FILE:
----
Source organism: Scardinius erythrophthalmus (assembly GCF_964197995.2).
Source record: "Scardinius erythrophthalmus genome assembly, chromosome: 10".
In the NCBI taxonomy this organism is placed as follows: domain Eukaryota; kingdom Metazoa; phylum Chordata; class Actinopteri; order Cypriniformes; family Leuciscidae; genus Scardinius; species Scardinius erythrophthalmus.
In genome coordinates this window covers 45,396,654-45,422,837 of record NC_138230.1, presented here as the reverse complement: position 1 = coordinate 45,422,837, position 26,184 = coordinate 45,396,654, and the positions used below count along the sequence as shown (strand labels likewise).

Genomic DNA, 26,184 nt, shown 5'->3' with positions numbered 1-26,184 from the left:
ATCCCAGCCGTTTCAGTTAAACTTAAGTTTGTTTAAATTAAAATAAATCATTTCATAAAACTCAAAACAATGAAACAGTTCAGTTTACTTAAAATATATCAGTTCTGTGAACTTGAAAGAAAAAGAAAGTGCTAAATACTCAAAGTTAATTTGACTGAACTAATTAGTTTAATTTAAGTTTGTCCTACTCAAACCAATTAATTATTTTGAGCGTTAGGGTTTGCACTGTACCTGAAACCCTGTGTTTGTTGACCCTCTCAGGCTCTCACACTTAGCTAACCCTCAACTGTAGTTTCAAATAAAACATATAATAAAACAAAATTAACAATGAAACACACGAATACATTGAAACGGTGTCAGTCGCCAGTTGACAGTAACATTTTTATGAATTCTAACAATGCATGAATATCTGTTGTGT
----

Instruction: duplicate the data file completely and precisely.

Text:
Source organism: Scardinius erythrophthalmus (assembly GCF_964197995.2).
Source record: "Scardinius erythrophthalmus genome assembly, chromosome: 10".
In the NCBI taxonomy this organism is placed as follows: domain Eukaryota; kingdom Metazoa; phylum Chordata; class Actinopteri; order Cypriniformes; family Leuciscidae; genus Scardinius; species Scardinius erythrophthalmus.
In genome coordinates this window covers 45,396,654-45,422,837 of record NC_138230.1, presented here as the reverse complement: position 1 = coordinate 45,422,837, position 26,184 = coordinate 45,396,654, and the positions used below count along the sequence as shown (strand labels likewise).

Genomic DNA, 26,184 nt, shown 5'->3' with positions numbered 1-26,184 from the left:
ATCCCAGCCGTTTCAGTTAAACTTAAGTTTGTTTAAATTAAAATAAATCATTTCATAAAACTCAAAACAATGAAACAGTTCAGTTTACTTAAAATATATCAGTTCTGTGAACTTGAAAGAAAAAGAAAGTGCTAAATACTCAAAGTTAATTTGACTGAACTAATTAGTTTAATTTAAGTTTGTCCTACTCAAACCAATTAATTATTTTGAGCGTTAGGGTTTGCACTGTACCTGAAACCCTGTGTTTGTTGACCCTCTCAGGCTCTCACACTTAGCTAACCCTCAACTGTAGTTTCAAATAAAACATATAATAAAACAAAATTAACAATGAAACACACGAATACATTGAAACGGTGTCAGTCGCCAGTTGACAGTAACATTTTTATGAATTCTAACAATGCATGAATATCTGTTGTGT